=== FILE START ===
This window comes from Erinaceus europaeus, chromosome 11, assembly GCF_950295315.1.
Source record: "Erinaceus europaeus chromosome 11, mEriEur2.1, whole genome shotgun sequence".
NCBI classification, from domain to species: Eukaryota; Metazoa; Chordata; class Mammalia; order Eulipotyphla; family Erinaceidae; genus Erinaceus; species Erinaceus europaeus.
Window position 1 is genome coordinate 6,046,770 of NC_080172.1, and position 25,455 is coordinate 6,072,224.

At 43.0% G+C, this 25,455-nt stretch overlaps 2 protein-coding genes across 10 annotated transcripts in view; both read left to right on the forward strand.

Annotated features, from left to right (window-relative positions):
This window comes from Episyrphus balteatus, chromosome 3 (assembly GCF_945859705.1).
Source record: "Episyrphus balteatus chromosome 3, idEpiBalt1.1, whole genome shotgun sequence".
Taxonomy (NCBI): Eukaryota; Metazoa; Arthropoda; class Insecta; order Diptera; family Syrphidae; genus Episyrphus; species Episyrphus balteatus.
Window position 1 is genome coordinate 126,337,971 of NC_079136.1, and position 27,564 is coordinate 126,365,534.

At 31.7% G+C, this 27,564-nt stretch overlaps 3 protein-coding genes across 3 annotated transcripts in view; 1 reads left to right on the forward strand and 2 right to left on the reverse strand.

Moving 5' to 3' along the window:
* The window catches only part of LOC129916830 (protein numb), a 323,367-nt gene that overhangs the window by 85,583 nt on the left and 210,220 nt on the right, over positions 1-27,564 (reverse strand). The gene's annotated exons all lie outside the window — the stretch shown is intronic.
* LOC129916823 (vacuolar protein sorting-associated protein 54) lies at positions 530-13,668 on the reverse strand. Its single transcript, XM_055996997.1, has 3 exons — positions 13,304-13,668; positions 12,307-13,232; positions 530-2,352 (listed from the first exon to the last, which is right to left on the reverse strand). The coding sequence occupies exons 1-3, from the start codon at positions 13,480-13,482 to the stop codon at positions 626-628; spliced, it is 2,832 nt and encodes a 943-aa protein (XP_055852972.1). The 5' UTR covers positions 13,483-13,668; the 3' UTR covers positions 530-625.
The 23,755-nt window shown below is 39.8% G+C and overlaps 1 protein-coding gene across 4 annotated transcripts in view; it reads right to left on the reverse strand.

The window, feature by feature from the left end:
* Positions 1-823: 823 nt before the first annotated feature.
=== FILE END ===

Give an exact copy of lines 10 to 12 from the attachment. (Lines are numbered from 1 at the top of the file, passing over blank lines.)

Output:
Window position 1 is genome coordinate 126,337,971 of NC_079136.1, and position 27,564 is coordinate 126,365,534.

At 31.7% G+C, this 27,564-nt stretch overlaps 3 protein-coding genes across 3 annotated transcripts in view; 1 reads left to right on the forward strand and 2 right to left on the reverse strand.

Moving 5' to 3' along the window: